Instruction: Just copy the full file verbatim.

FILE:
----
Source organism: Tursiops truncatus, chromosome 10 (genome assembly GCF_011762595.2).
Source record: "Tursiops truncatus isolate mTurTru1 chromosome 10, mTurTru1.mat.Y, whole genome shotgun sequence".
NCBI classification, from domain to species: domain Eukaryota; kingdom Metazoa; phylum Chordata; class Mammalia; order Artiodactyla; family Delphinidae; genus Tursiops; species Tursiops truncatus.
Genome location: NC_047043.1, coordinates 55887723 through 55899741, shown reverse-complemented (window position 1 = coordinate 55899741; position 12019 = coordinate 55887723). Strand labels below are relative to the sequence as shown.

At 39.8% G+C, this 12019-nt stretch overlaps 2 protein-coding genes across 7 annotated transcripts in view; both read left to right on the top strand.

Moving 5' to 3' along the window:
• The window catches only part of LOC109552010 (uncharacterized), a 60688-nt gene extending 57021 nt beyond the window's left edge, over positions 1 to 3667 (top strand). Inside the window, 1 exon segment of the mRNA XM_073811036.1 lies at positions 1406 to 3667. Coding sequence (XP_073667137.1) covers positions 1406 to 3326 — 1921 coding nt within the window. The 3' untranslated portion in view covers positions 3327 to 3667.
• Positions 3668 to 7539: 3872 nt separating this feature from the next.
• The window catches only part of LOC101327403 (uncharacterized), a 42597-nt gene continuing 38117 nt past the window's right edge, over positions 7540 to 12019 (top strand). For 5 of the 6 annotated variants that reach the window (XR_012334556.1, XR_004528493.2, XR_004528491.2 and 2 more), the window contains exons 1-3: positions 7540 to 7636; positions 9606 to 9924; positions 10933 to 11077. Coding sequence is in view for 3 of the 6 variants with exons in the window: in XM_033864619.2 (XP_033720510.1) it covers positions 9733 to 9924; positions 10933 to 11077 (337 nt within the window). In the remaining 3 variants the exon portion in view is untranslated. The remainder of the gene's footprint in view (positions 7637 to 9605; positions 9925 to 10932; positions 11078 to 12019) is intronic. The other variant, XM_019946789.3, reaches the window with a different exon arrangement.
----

Source organism: Tursiops truncatus, chromosome 10 (genome assembly GCF_011762595.2).
Source record: "Tursiops truncatus isolate mTurTru1 chromosome 10, mTurTru1.mat.Y, whole genome shotgun sequence".
NCBI classification, from domain to species: domain Eukaryota; kingdom Metazoa; phylum Chordata; class Mammalia; order Artiodactyla; family Delphinidae; genus Tursiops; species Tursiops truncatus.
Genome location: NC_047043.1, coordinates 55887723 through 55899741, shown reverse-complemented (window position 1 = coordinate 55899741; position 12019 = coordinate 55887723). Strand labels below are relative to the sequence as shown.

At 39.8% G+C, this 12019-nt stretch overlaps 2 protein-coding genes across 7 annotated transcripts in view; both read left to right on the top strand.

Moving 5' to 3' along the window:
• The window catches only part of LOC109552010 (uncharacterized), a 60688-nt gene extending 57021 nt beyond the window's left edge, over positions 1 to 3667 (top strand). Inside the window, 1 exon segment of the mRNA XM_073811036.1 lies at positions 1406 to 3667. Coding sequence (XP_073667137.1) covers positions 1406 to 3326 — 1921 coding nt within the window. The 3' untranslated portion in view covers positions 3327 to 3667.
• Positions 3668 to 7539: 3872 nt separating this feature from the next.
• The window catches only part of LOC101327403 (uncharacterized), a 42597-nt gene continuing 38117 nt past the window's right edge, over positions 7540 to 12019 (top strand). For 5 of the 6 annotated variants that reach the window (XR_012334556.1, XR_004528493.2, XR_004528491.2 and 2 more), the window contains exons 1-3: positions 7540 to 7636; positions 9606 to 9924; positions 10933 to 11077. Coding sequence is in view for 3 of the 6 variants with exons in the window: in XM_033864619.2 (XP_033720510.1) it covers positions 9733 to 9924; positions 10933 to 11077 (337 nt within the window). In the remaining 3 variants the exon portion in view is untranslated. The remainder of the gene's footprint in view (positions 7637 to 9605; positions 9925 to 10932; positions 11078 to 12019) is intronic. The other variant, XM_019946789.3, reaches the window with a different exon arrangement.